Magma dynamics at Mt Etna: Constraints from U-Th-Ra-Pb radioactive disequilibria and Sr isotopes in historical lavas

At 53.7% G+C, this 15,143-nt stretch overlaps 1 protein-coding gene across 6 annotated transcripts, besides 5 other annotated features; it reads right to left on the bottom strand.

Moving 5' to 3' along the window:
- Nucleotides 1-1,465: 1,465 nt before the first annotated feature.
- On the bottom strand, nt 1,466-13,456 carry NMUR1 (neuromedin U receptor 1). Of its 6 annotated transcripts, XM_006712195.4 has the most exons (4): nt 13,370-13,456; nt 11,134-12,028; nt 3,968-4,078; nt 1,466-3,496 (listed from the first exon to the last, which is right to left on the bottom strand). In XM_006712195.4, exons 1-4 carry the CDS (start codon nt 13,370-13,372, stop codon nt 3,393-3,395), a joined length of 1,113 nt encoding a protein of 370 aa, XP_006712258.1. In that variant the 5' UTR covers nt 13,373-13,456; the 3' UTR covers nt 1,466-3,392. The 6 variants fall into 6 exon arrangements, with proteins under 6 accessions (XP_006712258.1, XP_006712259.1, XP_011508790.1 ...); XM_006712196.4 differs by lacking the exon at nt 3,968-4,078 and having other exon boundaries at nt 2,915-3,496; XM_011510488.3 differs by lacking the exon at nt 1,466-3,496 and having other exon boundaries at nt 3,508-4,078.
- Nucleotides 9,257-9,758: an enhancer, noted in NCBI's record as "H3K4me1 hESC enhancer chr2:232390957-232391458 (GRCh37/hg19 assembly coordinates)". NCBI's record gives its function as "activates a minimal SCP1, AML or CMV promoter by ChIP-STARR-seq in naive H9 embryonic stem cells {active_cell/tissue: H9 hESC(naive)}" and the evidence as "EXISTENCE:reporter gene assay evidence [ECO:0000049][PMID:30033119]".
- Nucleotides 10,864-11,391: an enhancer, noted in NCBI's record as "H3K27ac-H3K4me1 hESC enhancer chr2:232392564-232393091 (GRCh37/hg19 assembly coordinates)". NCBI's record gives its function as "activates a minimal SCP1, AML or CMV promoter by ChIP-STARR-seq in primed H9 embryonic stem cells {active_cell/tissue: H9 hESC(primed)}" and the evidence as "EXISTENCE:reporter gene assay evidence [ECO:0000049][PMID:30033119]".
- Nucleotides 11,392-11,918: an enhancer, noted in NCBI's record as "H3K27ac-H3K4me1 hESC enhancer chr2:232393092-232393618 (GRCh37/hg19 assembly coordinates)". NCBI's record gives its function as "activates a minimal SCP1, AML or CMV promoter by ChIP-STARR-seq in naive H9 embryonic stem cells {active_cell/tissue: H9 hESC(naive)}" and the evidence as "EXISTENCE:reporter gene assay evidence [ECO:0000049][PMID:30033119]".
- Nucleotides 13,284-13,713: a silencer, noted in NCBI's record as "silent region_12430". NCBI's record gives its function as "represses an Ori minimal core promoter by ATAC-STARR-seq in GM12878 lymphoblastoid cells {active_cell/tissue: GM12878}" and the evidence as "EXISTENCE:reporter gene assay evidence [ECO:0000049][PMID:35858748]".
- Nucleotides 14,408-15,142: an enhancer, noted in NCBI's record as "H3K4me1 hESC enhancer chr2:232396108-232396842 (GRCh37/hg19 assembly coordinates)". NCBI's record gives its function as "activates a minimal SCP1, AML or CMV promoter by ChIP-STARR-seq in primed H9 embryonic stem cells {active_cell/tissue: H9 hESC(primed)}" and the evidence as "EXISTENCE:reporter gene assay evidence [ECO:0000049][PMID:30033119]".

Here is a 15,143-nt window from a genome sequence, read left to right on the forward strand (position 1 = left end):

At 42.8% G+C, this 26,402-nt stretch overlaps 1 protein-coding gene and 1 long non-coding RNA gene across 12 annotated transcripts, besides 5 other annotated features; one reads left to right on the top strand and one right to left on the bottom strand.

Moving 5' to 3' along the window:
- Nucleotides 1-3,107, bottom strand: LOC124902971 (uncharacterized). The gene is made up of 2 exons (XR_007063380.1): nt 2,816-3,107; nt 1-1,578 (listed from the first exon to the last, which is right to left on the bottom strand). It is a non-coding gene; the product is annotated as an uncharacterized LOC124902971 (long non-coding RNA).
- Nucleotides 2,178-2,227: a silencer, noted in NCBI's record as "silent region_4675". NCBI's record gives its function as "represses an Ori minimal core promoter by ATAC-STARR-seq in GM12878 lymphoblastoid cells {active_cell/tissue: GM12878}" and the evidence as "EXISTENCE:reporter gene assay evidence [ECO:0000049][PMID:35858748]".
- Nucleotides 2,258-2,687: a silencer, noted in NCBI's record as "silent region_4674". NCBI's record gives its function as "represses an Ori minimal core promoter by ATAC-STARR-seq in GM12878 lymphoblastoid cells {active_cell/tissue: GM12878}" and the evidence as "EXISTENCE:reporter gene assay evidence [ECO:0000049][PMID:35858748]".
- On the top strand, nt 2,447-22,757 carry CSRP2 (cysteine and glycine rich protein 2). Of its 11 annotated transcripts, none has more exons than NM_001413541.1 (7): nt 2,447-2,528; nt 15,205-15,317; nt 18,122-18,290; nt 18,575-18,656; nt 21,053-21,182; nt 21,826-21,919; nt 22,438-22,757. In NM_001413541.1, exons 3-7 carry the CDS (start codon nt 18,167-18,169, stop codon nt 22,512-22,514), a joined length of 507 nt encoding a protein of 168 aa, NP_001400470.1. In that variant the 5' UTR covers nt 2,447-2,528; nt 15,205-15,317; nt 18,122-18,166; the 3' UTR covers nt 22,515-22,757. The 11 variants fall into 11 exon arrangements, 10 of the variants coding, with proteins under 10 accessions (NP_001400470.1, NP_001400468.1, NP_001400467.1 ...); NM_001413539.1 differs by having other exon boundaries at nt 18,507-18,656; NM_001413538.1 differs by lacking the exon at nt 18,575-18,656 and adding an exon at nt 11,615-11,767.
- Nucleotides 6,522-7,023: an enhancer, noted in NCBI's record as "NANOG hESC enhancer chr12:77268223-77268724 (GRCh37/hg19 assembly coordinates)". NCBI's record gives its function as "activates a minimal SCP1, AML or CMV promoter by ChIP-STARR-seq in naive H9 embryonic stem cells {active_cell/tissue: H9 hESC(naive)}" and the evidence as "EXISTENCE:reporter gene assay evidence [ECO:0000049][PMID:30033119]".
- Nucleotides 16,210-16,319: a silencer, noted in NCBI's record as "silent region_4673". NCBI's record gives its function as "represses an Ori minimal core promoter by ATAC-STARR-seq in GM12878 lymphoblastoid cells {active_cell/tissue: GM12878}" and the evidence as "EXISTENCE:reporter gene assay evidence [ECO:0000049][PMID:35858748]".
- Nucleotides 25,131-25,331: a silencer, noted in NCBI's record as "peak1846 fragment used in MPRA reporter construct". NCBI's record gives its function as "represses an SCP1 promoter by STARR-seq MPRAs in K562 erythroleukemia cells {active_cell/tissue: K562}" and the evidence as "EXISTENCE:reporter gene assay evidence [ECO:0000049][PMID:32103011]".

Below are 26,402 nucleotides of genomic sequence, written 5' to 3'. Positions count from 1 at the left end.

238U- 230Th- 226Ra- 210Pb disequilibria and 87Sr/ 86Sr ratios have been measured in a suite of prehistoric and historical lava flows from Mt. Etna. Whereas Th isotope ratios remain nearly constant during the whole period studied, 226Ra and 87/Sr 86Sr data allow us to distinguish two mainepisodes in the volcanic history. For most of the past two millenia until 1970 A.D., Ra and Ba exhibit a similar behaviour (decreasing ( 226Ra 230Th) andBa/Th ratios with increasing Th contents), which is mainly controlled by plagioclase fractionation during differentiation from hawaiites to mugearites. This differentiation occurs on a short timescale (≤ 200 yr) and the parental hawaiitic magma seems to have maintained a constaant ( 226Ra 230Th) ratio during the whole period. The 226Ra- 230Th data are interpreted in the context of a steady-state deep reservoir: an upper limit of 1500 yr is derived for the residence time of the magma in this reservoir, which could have a maximum volume of 150-300 km 3, much smaller than the volume inferred from seismic studies. The present period of activity, after 1970 A.D., is characterized by the injection in the shallow plumbing system of a new basic magma enriched in Ra, K, Rb and Cs, with a higher Sr isotope ratio (0.70359 compared to 0.70340 just before 1970 A.D.). These peculiarities probably result from selective crustal contamination. Mixing of this magma with that of the pre-1970 period in the upper plumbing system explains the geochemical variability of the present lavas. 228Ra and 210Pb data and consideration of effusion rates suggest that the injection of the contaminated magma in the shallow plumbing system took place in 1950 A.D. The volume of this shallow system is rather small (∼ 0.5 km 3), with a transfer and residence time of the magma of the order of a few tens of years. Finally, 226Ra- 230Th disequilibria provide a new method for dating prehistoric (< 8000 yr) and historical flows of unknown ages on Mt. Etna.